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Billy Burrows: People don’t take annuities seriously


Little did I know when I chose Peterborough Cathedral as the default postcode for my annuity tables in 2007 that this cathedral city would become the place where I would help run a specialist annuity business.

Peterborough was chosen because it represented a Middle Britain postcode and, judging from the characters I saw in a local hostelry, this cohort covers a wide range of people. I was especially struck by the tattoo on one young lady’s arm which read “trust nobody”.

It seems one of the problems for those approaching retirement is working out who they can trust to help them get the best outcome with their annuity purchase decision.

Judging by the publicity surrounding the ABI Annuity Window launched recently, there are still companies offering customers a very poor deal. But let’s not forget there are some companies offering customers a very good deal. Three companies always appear at the top of the best buy tables – Aviva, Canada Life and Legal & General.

Will customers trust supermarkets to get it right? There is a lot of speculation about a big supermarket entering the annuity market. My only comment is that a supermarket that has only one product on the shelf does not offer any choice.

Perhaps one of the problems with the annuity market is that people are being empowered to shop around for the best annuity but the only metric they know is price. Unfortunately they do not understand value.

Professional advisers are raising their game and providing their clients with more information on the full range of options. Although I observe from close quarters one unintended consequence of the RDR is that NOW many people perceive advice as being complex and expensive (we know that is not necessarily the case), those clients who do get advice are probably getting a better quality service.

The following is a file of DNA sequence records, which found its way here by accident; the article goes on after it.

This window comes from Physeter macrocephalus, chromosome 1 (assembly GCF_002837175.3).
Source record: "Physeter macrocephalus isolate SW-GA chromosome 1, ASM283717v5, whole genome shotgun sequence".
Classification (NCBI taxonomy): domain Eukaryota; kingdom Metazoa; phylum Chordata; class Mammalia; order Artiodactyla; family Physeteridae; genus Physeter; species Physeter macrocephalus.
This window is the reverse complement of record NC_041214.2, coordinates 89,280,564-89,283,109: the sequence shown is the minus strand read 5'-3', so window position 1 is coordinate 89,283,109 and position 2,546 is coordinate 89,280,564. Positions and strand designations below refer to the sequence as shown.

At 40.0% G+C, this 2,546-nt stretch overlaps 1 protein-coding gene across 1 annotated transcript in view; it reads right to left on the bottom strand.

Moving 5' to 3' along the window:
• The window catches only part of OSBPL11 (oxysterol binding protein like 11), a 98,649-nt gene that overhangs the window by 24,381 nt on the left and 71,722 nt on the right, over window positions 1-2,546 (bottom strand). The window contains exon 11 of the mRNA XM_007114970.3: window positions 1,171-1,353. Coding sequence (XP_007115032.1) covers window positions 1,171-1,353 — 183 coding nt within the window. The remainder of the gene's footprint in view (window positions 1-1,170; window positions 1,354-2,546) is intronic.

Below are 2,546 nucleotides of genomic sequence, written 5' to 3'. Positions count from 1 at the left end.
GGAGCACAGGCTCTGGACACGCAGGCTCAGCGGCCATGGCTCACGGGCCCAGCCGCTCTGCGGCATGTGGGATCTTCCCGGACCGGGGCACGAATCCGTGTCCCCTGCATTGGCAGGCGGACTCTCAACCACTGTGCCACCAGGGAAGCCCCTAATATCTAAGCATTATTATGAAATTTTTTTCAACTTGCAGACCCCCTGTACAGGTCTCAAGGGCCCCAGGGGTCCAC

Many of the firms offering a guided sale process are also offering their clients a better quality service, with some firms presenting people with a much wider range of options, including with-profits annuities. One of the largest insurance companies also offers its policyholders a with-profits annuity option as well as a conventional annuity option.

In my view, the annuity market has changed beyond all recognition in the last few years. I have not liked all the changes but as the dust settles on the new world, where people are becoming more savvy and are shopping around on the internet and hunting for the best bargain, there are signs that the industry is slowly moving away from considering price as the main factor to considering a better quality service.

Jane Austen is to become the new face of the Bank of England £10 note from 2017 and we do well to remember the words of wisdom she wrote in 1811 in her book Sense and Sensibility: “An annuity is a very serious business; it comes over and over every year and there is no getting rid of it”. Perhaps the problem is most people do not take annuities seriously enough. The industry can do its bit to help by taking the task of communicating the need to take a longer-term view of annuity benefits more seriously.

Billy Burrows is director of the Retirement Academy


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